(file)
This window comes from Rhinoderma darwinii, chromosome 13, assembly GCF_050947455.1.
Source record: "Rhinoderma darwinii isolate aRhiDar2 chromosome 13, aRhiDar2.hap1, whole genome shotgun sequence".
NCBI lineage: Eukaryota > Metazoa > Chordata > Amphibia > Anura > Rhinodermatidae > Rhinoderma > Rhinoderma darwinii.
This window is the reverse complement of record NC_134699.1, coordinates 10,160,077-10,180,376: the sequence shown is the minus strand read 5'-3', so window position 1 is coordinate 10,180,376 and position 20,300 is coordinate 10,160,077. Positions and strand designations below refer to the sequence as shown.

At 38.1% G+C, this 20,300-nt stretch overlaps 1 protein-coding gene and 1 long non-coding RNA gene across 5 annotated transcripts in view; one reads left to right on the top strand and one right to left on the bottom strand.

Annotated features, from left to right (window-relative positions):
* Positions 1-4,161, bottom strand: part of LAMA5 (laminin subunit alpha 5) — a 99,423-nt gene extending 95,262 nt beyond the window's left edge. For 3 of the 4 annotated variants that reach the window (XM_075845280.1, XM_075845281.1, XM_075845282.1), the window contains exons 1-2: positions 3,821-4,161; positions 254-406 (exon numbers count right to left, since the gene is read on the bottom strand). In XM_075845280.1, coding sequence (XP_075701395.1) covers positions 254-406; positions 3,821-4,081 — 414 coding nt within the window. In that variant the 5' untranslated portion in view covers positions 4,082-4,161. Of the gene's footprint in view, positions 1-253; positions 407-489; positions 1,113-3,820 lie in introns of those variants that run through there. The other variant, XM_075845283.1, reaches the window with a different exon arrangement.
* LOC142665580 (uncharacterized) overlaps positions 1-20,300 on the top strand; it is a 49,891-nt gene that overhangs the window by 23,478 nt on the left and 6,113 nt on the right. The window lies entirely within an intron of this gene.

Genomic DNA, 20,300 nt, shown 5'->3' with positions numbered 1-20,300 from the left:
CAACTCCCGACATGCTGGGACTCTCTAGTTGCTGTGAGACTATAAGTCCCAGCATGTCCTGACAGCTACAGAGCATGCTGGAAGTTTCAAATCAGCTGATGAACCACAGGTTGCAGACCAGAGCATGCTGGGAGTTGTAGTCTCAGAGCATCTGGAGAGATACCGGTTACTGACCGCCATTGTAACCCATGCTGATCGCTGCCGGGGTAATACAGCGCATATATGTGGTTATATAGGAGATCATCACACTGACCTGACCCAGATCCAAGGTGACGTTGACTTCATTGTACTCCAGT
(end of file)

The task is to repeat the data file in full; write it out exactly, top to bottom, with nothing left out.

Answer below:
This window comes from Rhinoderma darwinii, chromosome 13, assembly GCF_050947455.1.
Source record: "Rhinoderma darwinii isolate aRhiDar2 chromosome 13, aRhiDar2.hap1, whole genome shotgun sequence".
NCBI lineage: Eukaryota > Metazoa > Chordata > Amphibia > Anura > Rhinodermatidae > Rhinoderma > Rhinoderma darwinii.
This window is the reverse complement of record NC_134699.1, coordinates 10,160,077-10,180,376: the sequence shown is the minus strand read 5'-3', so window position 1 is coordinate 10,180,376 and position 20,300 is coordinate 10,160,077. Positions and strand designations below refer to the sequence as shown.

At 38.1% G+C, this 20,300-nt stretch overlaps 1 protein-coding gene and 1 long non-coding RNA gene across 5 annotated transcripts in view; one reads left to right on the top strand and one right to left on the bottom strand.

Annotated features, from left to right (window-relative positions):
* Positions 1-4,161, bottom strand: part of LAMA5 (laminin subunit alpha 5) — a 99,423-nt gene extending 95,262 nt beyond the window's left edge. For 3 of the 4 annotated variants that reach the window (XM_075845280.1, XM_075845281.1, XM_075845282.1), the window contains exons 1-2: positions 3,821-4,161; positions 254-406 (exon numbers count right to left, since the gene is read on the bottom strand). In XM_075845280.1, coding sequence (XP_075701395.1) covers positions 254-406; positions 3,821-4,081 — 414 coding nt within the window. In that variant the 5' untranslated portion in view covers positions 4,082-4,161. Of the gene's footprint in view, positions 1-253; positions 407-489; positions 1,113-3,820 lie in introns of those variants that run through there. The other variant, XM_075845283.1, reaches the window with a different exon arrangement.
* LOC142665580 (uncharacterized) overlaps positions 1-20,300 on the top strand; it is a 49,891-nt gene that overhangs the window by 23,478 nt on the left and 6,113 nt on the right. The window lies entirely within an intron of this gene.

Genomic DNA, 20,300 nt, shown 5'->3' with positions numbered 1-20,300 from the left:
CAACTCCCGACATGCTGGGACTCTCTAGTTGCTGTGAGACTATAAGTCCCAGCATGTCCTGACAGCTACAGAGCATGCTGGAAGTTTCAAATCAGCTGATGAACCACAGGTTGCAGACCAGAGCATGCTGGGAGTTGTAGTCTCAGAGCATCTGGAGAGATACCGGTTACTGACCGCCATTGTAACCCATGCTGATCGCTGCCGGGGTAATACAGCGCATATATGTGGTTATATAGGAGATCATCACACTGACCTGACCCAGATCCAAGGTGACGTTGACTTCATTGTACTCCAGT